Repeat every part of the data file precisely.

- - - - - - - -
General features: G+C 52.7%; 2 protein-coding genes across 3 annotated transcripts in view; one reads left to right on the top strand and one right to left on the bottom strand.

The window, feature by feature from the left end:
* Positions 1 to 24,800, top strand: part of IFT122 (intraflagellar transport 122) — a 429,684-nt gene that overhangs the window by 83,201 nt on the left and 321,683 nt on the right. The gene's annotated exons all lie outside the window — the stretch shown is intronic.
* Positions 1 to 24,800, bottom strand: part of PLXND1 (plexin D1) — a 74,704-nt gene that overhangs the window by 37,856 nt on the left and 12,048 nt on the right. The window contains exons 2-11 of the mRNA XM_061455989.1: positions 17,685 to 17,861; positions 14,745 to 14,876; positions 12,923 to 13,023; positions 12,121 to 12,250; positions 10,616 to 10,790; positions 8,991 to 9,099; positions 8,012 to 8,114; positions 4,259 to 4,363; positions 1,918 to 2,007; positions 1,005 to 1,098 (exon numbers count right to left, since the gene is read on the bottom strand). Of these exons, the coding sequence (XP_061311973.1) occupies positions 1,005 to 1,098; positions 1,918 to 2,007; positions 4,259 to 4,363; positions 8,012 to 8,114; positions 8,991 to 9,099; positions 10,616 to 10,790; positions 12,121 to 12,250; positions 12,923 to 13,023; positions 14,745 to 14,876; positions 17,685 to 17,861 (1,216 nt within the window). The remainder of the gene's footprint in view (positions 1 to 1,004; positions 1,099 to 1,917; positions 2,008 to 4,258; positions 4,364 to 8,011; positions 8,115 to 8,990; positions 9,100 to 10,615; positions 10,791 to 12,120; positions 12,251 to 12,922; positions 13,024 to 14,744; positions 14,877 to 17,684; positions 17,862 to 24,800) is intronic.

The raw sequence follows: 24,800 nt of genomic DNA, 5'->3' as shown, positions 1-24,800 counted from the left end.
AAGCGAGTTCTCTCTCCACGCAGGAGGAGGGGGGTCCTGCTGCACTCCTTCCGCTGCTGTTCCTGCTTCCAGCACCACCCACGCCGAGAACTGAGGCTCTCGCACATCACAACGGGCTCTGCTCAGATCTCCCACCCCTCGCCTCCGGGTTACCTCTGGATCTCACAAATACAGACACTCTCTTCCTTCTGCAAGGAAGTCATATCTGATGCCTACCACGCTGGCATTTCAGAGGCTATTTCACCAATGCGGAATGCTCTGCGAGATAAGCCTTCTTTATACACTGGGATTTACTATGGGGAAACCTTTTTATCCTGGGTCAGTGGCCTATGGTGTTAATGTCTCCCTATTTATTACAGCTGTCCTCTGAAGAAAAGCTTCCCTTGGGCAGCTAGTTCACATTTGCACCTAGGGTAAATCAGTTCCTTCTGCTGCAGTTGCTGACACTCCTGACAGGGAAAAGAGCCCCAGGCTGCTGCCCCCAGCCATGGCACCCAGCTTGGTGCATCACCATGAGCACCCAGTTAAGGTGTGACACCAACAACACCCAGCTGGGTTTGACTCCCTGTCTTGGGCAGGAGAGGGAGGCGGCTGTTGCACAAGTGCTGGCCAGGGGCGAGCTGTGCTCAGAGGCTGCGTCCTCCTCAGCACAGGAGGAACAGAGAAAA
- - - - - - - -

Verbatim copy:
General features: G+C 52.7%; 2 protein-coding genes across 3 annotated transcripts in view; one reads left to right on the top strand and one right to left on the bottom strand.

The window, feature by feature from the left end:
* Positions 1 to 24,800, top strand: part of IFT122 (intraflagellar transport 122) — a 429,684-nt gene that overhangs the window by 83,201 nt on the left and 321,683 nt on the right. The gene's annotated exons all lie outside the window — the stretch shown is intronic.
* Positions 1 to 24,800, bottom strand: part of PLXND1 (plexin D1) — a 74,704-nt gene that overhangs the window by 37,856 nt on the left and 12,048 nt on the right. The window contains exons 2-11 of the mRNA XM_061455989.1: positions 17,685 to 17,861; positions 14,745 to 14,876; positions 12,923 to 13,023; positions 12,121 to 12,250; positions 10,616 to 10,790; positions 8,991 to 9,099; positions 8,012 to 8,114; positions 4,259 to 4,363; positions 1,918 to 2,007; positions 1,005 to 1,098 (exon numbers count right to left, since the gene is read on the bottom strand). Of these exons, the coding sequence (XP_061311973.1) occupies positions 1,005 to 1,098; positions 1,918 to 2,007; positions 4,259 to 4,363; positions 8,012 to 8,114; positions 8,991 to 9,099; positions 10,616 to 10,790; positions 12,121 to 12,250; positions 12,923 to 13,023; positions 14,745 to 14,876; positions 17,685 to 17,861 (1,216 nt within the window). The remainder of the gene's footprint in view (positions 1 to 1,004; positions 1,099 to 1,917; positions 2,008 to 4,258; positions 4,364 to 8,011; positions 8,115 to 8,990; positions 9,100 to 10,615; positions 10,791 to 12,120; positions 12,251 to 12,922; positions 13,024 to 14,744; positions 14,877 to 17,684; positions 17,862 to 24,800) is intronic.

The raw sequence follows: 24,800 nt of genomic DNA, 5'->3' as shown, positions 1-24,800 counted from the left end.
AAGCGAGTTCTCTCTCCACGCAGGAGGAGGGGGGTCCTGCTGCACTCCTTCCGCTGCTGTTCCTGCTTCCAGCACCACCCACGCCGAGAACTGAGGCTCTCGCACATCACAACGGGCTCTGCTCAGATCTCCCACCCCTCGCCTCCGGGTTACCTCTGGATCTCACAAATACAGACACTCTCTTCCTTCTGCAAGGAAGTCATATCTGATGCCTACCACGCTGGCATTTCAGAGGCTATTTCACCAATGCGGAATGCTCTGCGAGATAAGCCTTCTTTATACACTGGGATTTACTATGGGGAAACCTTTTTATCCTGGGTCAGTGGCCTATGGTGTTAATGTCTCCCTATTTATTACAGCTGTCCTCTGAAGAAAAGCTTCCCTTGGGCAGCTAGTTCACATTTGCACCTAGGGTAAATCAGTTCCTTCTGCTGCAGTTGCTGACACTCCTGACAGGGAAAAGAGCCCCAGGCTGCTGCCCCCAGCCATGGCACCCAGCTTGGTGCATCACCATGAGCACCCAGTTAAGGTGTGACACCAACAACACCCAGCTGGGTTTGACTCCCTGTCTTGGGCAGGAGAGGGAGGCGGCTGTTGCACAAGTGCTGGCCAGGGGCGAGCTGTGCTCAGAGGCTGCGTCCTCCTCAGCACAGGAGGAACAGAGAAAA